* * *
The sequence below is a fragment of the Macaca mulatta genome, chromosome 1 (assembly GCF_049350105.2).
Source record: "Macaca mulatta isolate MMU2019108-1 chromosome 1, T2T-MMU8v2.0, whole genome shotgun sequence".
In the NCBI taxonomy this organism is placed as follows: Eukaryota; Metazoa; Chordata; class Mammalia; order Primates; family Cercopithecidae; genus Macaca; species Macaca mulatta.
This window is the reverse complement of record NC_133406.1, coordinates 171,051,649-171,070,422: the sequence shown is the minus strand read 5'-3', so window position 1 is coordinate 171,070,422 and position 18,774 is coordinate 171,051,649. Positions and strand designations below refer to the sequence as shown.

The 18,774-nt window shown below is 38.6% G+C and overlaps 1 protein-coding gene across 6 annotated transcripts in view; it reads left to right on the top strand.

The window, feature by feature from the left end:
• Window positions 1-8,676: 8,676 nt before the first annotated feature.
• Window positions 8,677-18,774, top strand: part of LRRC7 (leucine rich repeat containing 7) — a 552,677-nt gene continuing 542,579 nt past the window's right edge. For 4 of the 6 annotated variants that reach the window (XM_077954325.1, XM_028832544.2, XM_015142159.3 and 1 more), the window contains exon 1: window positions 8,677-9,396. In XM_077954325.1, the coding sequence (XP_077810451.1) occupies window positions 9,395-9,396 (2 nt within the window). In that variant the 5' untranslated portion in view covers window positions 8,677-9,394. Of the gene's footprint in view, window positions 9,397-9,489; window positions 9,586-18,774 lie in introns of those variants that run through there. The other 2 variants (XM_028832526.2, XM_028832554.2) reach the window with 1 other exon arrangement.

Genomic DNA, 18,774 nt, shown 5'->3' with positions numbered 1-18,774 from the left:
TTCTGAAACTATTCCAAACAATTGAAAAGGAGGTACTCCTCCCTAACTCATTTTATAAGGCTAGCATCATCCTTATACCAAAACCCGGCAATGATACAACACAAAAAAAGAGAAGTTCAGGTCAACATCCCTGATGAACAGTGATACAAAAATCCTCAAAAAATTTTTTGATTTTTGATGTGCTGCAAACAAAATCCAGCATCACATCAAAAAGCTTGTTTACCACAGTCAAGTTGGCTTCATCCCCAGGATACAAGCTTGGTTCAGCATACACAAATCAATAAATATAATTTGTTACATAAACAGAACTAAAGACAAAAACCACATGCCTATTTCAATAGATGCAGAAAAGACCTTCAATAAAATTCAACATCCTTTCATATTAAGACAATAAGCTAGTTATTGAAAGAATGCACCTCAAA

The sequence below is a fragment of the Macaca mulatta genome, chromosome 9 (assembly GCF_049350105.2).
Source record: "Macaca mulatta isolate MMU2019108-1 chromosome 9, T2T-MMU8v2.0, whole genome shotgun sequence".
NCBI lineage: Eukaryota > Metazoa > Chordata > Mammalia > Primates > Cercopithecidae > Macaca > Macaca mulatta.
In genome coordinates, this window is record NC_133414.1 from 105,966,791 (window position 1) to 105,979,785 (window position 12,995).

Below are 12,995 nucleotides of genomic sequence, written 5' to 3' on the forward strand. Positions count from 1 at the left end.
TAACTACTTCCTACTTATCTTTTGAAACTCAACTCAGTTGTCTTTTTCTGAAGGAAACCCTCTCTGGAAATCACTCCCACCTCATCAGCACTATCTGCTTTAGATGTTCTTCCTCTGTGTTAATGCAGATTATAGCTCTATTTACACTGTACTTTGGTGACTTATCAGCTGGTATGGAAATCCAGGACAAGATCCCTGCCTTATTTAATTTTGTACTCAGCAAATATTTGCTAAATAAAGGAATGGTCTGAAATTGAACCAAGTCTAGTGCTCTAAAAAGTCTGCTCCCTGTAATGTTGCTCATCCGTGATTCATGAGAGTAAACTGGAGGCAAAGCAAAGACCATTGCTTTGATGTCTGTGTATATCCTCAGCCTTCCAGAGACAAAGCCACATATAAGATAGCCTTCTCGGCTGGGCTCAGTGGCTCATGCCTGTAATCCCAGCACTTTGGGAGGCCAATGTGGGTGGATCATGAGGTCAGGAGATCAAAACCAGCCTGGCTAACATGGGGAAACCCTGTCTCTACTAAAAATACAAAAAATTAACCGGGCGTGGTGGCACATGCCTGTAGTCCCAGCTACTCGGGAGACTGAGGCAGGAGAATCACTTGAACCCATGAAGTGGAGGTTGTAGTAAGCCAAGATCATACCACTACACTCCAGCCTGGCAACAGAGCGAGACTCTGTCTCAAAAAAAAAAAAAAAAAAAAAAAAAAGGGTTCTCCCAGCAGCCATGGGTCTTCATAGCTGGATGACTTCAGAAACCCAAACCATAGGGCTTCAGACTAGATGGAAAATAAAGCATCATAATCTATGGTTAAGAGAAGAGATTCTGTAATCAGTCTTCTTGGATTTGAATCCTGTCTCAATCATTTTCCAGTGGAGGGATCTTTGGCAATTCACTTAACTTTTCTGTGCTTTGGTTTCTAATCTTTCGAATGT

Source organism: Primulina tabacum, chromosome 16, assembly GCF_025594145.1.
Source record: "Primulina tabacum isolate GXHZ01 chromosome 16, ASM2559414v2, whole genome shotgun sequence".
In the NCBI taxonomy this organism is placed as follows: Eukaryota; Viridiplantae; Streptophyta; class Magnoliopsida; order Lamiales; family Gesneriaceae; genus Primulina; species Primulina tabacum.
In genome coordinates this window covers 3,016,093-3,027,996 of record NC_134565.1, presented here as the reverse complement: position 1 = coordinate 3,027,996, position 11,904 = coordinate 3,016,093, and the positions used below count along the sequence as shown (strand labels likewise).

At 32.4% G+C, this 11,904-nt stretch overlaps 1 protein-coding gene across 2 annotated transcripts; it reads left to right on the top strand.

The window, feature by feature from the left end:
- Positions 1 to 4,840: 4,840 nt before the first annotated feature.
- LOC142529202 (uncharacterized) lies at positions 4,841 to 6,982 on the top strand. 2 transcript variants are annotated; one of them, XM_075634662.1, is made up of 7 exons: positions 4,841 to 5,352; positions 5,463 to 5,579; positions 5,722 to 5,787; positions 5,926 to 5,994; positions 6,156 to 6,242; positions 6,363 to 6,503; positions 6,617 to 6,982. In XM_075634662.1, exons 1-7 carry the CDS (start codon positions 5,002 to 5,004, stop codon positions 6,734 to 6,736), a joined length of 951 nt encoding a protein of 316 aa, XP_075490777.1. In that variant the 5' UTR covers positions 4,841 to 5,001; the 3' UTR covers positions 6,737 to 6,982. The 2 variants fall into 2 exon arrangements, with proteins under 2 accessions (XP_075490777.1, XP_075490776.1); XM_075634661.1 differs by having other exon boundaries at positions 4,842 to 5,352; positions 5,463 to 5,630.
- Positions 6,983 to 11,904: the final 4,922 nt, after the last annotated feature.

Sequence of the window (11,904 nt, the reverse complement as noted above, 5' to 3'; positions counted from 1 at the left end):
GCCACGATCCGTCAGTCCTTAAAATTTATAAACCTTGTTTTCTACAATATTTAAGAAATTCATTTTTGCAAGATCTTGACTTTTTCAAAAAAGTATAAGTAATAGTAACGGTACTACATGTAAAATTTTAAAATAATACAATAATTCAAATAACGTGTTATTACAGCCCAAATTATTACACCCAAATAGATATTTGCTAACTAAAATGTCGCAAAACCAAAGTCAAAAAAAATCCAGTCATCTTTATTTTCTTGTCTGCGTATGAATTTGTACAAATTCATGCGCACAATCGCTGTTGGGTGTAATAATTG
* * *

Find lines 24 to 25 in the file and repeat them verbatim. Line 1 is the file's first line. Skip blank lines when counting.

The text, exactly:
- LOC142529202 (uncharacterized) lies at positions 4,841 to 6,982 on the top strand. 2 transcript variants are annotated; one of them, XM_075634662.1, is made up of 7 exons: positions 4,841 to 5,352; positions 5,463 to 5,579; positions 5,722 to 5,787; positions 5,926 to 5,994; positions 6,156 to 6,242; positions 6,363 to 6,503; positions 6,617 to 6,982. In XM_075634662.1, exons 1-7 carry the CDS (start codon positions 5,002 to 5,004, stop codon positions 6,734 to 6,736), a joined length of 951 nt encoding a protein of 316 aa, XP_075490777.1. In that variant the 5' UTR covers positions 4,841 to 5,001; the 3' UTR covers positions 6,737 to 6,982. The 2 variants fall into 2 exon arrangements, with proteins under 2 accessions (XP_075490777.1, XP_075490776.1); XM_075634661.1 differs by having other exon boundaries at positions 4,842 to 5,352; positions 5,463 to 5,630.
- Positions 6,983 to 11,904: the final 4,922 nt, after the last annotated feature.